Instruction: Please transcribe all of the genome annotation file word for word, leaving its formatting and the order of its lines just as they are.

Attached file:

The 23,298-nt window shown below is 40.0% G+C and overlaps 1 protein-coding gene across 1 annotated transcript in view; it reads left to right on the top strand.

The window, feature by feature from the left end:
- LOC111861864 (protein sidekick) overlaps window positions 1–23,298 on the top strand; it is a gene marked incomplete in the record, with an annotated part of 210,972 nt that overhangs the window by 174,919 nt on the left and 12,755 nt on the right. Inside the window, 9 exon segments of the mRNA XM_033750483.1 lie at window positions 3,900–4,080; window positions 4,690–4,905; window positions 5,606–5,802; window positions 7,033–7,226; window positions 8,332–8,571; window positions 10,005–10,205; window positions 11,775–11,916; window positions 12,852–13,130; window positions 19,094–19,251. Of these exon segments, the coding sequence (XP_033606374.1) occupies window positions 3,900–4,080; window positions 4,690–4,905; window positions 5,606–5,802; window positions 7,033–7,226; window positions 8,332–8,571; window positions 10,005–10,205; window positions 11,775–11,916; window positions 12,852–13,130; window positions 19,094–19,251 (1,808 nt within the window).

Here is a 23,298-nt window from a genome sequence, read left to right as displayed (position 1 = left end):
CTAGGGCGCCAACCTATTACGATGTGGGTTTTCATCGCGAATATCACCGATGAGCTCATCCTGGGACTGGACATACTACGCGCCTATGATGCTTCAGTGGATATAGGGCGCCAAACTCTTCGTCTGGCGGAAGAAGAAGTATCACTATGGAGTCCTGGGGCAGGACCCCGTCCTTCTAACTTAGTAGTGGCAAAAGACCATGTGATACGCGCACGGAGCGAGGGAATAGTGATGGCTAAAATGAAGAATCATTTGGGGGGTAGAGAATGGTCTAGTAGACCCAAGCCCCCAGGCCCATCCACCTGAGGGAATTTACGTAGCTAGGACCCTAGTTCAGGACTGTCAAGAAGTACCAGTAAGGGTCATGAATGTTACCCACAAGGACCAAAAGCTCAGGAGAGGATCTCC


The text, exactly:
The 23,298-nt window shown below is 40.0% G+C and overlaps 1 protein-coding gene across 1 annotated transcript in view; it reads left to right on the top strand.

The window, feature by feature from the left end:
- LOC111861864 (protein sidekick) overlaps window positions 1–23,298 on the top strand; it is a gene marked incomplete in the record, with an annotated part of 210,972 nt that overhangs the window by 174,919 nt on the left and 12,755 nt on the right. Inside the window, 9 exon segments of the mRNA XM_033750483.1 lie at window positions 3,900–4,080; window positions 4,690–4,905; window positions 5,606–5,802; window positions 7,033–7,226; window positions 8,332–8,571; window positions 10,005–10,205; window positions 11,775–11,916; window positions 12,852–13,130; window positions 19,094–19,251. Of these exon segments, the coding sequence (XP_033606374.1) occupies window positions 3,900–4,080; window positions 4,690–4,905; window positions 5,606–5,802; window positions 7,033–7,226; window positions 8,332–8,571; window positions 10,005–10,205; window positions 11,775–11,916; window positions 12,852–13,130; window positions 19,094–19,251 (1,808 nt within the window).

Here is a 23,298-nt window from a genome sequence, read left to right as displayed (position 1 = left end):
CTAGGGCGCCAACCTATTACGATGTGGGTTTTCATCGCGAATATCACCGATGAGCTCATCCTGGGACTGGACATACTACGCGCCTATGATGCTTCAGTGGATATAGGGCGCCAAACTCTTCGTCTGGCGGAAGAAGAAGTATCACTATGGAGTCCTGGGGCAGGACCCCGTCCTTCTAACTTAGTAGTGGCAAAAGACCATGTGATACGCGCACGGAGCGAGGGAATAGTGATGGCTAAAATGAAGAATCATTTGGGGGGTAGAGAATGGTCTAGTAGACCCAAGCCCCCAGGCCCATCCACCTGAGGGAATTTACGTAGCTAGGACCCTAGTTCAGGACTGTCAAGAAGTACCAGTAAGGGTCATGAATGTTACCCACAAGGACCAAAAGCTCAGGAGAGGATCTCC